“Of all our locations Knox seems to be the ‘family store’.”
Lots of parents with children visit and sometimes the kids are well behaved and sometimes they can be terrors. We have had grandfather clocks tumbled, heads bumped, ice creams dropped on the carpet and glass cabinets licked (extremely funny when you are standing on the other side of the counter). Though even with the bad things that happen there are some wonderful moments.
Diana was serving a mum who had come in with an inquisitive three year old. Mum was looking for a gold bracelet and the three year old was paying close attention to what was being said. After describing the style of link, the carat alloy of the gold, the quality off the clasp and the benefits of a solid bracelet there was only one question left to ask and the three year old asked it.
“Mummy, are you buying carrots?”
Of course you can understand the confusion and in a way she was buying carats.
A three year old may grapple with the difference between carrots and carats but there is also confusion for adults between carat and karat too.
Karat (abbreviated to K, as in 18K) is the term that describes purity of a gold alloy. 24K is pure gold (100% gold), while 18K is 75% gold (18 divided by 24). Also very common in Australia is 9K (37.5% gold). The other metals used in a gold alloy for jewellery include silver, copper and palladium. This is often why different 9K golds are different colours, the amount of gold in them is the same but the amounts of silver (white metal) and copper (reddish metal) are different and vary the final colour.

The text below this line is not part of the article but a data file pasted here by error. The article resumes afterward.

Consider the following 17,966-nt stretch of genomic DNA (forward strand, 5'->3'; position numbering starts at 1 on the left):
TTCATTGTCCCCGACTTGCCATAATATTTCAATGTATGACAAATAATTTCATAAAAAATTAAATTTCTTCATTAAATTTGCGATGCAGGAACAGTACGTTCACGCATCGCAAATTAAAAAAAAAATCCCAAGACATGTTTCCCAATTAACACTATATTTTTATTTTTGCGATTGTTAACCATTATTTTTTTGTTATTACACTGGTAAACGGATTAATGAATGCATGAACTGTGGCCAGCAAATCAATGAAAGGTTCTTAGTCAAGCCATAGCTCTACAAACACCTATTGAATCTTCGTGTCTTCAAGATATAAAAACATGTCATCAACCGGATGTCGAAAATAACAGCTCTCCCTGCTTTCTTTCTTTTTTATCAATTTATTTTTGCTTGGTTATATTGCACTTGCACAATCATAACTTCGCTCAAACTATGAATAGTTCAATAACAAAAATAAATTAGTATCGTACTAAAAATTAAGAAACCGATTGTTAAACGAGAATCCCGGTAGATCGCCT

To confuse things a little more Australia is different from other countries and uses the word carat instead of karat. So you would buy a 9ct (nine carat) gold necklet here and a 9K gold necklet overseas.
Jewellery should always be stamped with the alloy used. ‘750’, ‘18ct’ or ‘18K’ for 18K gold and ‘375’, ‘9ct’ or ‘9K’ for 9K gold.
The term Carat traditionally refers to the weight of a gemstone. There are five carats in a gram and one hundred points in a carat. So you can buy a diamond described as weighing fifty points or half a carat.
Because carat is a weight measurement and not a size measurement and because gemstones have different densities, different gemstones of a constant weight will look different sizes. For example a one carat diamond will look bigger than a one carat sapphire, but smaller than a one carat emerald.
Got it? Its so much easier being a child of three.
This story was taken from Holdsworth Bros newsletter ‘Pearle’ Summer 2009